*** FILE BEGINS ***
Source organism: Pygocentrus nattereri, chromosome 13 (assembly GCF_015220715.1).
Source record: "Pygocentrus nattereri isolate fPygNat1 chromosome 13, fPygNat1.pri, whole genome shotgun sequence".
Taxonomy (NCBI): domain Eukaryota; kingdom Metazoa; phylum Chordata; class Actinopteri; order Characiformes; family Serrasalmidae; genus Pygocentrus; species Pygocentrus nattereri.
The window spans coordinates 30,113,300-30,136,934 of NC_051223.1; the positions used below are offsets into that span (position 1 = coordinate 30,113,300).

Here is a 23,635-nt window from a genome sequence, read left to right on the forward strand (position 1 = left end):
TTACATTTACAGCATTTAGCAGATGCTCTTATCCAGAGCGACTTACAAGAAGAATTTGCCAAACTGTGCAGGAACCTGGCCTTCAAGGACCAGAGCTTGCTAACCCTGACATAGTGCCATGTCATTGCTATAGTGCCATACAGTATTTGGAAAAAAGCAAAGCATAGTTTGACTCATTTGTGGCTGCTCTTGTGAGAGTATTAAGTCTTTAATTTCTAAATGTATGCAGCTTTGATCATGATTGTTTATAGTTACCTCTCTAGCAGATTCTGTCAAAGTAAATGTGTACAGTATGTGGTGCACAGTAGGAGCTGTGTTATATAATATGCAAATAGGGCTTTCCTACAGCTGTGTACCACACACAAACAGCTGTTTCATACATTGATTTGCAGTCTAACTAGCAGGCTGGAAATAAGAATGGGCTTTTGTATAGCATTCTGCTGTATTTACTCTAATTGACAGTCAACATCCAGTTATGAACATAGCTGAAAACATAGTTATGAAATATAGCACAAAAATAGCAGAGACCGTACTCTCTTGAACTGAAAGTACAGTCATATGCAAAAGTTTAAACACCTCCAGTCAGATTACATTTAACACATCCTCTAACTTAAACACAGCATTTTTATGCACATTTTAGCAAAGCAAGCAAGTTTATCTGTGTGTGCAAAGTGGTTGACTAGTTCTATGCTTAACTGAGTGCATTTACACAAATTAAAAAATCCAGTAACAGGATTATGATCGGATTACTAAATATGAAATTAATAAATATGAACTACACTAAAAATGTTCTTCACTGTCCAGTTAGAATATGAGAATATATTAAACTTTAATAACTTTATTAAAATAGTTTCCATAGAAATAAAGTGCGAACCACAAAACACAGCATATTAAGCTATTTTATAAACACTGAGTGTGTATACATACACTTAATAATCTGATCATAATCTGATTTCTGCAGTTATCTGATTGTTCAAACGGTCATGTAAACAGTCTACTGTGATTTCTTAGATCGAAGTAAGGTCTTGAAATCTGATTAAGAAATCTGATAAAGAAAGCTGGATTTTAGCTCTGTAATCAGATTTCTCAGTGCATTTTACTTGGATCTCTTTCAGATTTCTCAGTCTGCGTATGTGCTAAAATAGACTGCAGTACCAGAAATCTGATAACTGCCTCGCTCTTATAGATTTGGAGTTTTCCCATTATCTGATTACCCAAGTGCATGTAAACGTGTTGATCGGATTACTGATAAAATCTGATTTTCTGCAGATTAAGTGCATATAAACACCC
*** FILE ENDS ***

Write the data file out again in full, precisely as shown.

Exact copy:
Source organism: Pygocentrus nattereri, chromosome 13 (assembly GCF_015220715.1).
Source record: "Pygocentrus nattereri isolate fPygNat1 chromosome 13, fPygNat1.pri, whole genome shotgun sequence".
Taxonomy (NCBI): domain Eukaryota; kingdom Metazoa; phylum Chordata; class Actinopteri; order Characiformes; family Serrasalmidae; genus Pygocentrus; species Pygocentrus nattereri.
The window spans coordinates 30,113,300-30,136,934 of NC_051223.1; the positions used below are offsets into that span (position 1 = coordinate 30,113,300).

Here is a 23,635-nt window from a genome sequence, read left to right on the forward strand (position 1 = left end):
TTACATTTACAGCATTTAGCAGATGCTCTTATCCAGAGCGACTTACAAGAAGAATTTGCCAAACTGTGCAGGAACCTGGCCTTCAAGGACCAGAGCTTGCTAACCCTGACATAGTGCCATGTCATTGCTATAGTGCCATACAGTATTTGGAAAAAAGCAAAGCATAGTTTGACTCATTTGTGGCTGCTCTTGTGAGAGTATTAAGTCTTTAATTTCTAAATGTATGCAGCTTTGATCATGATTGTTTATAGTTACCTCTCTAGCAGATTCTGTCAAAGTAAATGTGTACAGTATGTGGTGCACAGTAGGAGCTGTGTTATATAATATGCAAATAGGGCTTTCCTACAGCTGTGTACCACACACAAACAGCTGTTTCATACATTGATTTGCAGTCTAACTAGCAGGCTGGAAATAAGAATGGGCTTTTGTATAGCATTCTGCTGTATTTACTCTAATTGACAGTCAACATCCAGTTATGAACATAGCTGAAAACATAGTTATGAAATATAGCACAAAAATAGCAGAGACCGTACTCTCTTGAACTGAAAGTACAGTCATATGCAAAAGTTTAAACACCTCCAGTCAGATTACATTTAACACATCCTCTAACTTAAACACAGCATTTTTATGCACATTTTAGCAAAGCAAGCAAGTTTATCTGTGTGTGCAAAGTGGTTGACTAGTTCTATGCTTAACTGAGTGCATTTACACAAATTAAAAAATCCAGTAACAGGATTATGATCGGATTACTAAATATGAAATTAATAAATATGAACTACACTAAAAATGTTCTTCACTGTCCAGTTAGAATATGAGAATATATTAAACTTTAATAACTTTATTAAAATAGTTTCCATAGAAATAAAGTGCGAACCACAAAACACAGCATATTAAGCTATTTTATAAACACTGAGTGTGTATACATACACTTAATAATCTGATCATAATCTGATTTCTGCAGTTATCTGATTGTTCAAACGGTCATGTAAACAGTCTACTGTGATTTCTTAGATCGAAGTAAGGTCTTGAAATCTGATTAAGAAATCTGATAAAGAAAGCTGGATTTTAGCTCTGTAATCAGATTTCTCAGTGCATTTTACTTGGATCTCTTTCAGATTTCTCAGTCTGCGTATGTGCTAAAATAGACTGCAGTACCAGAAATCTGATAACTGCCTCGCTCTTATAGATTTGGAGTTTTCCCATTATCTGATTACCCAAGTGCATGTAAACGTGTTGATCGGATTACTGATAAAATCTGATTTTCTGCAGATTAAGTGCATATAAACACCC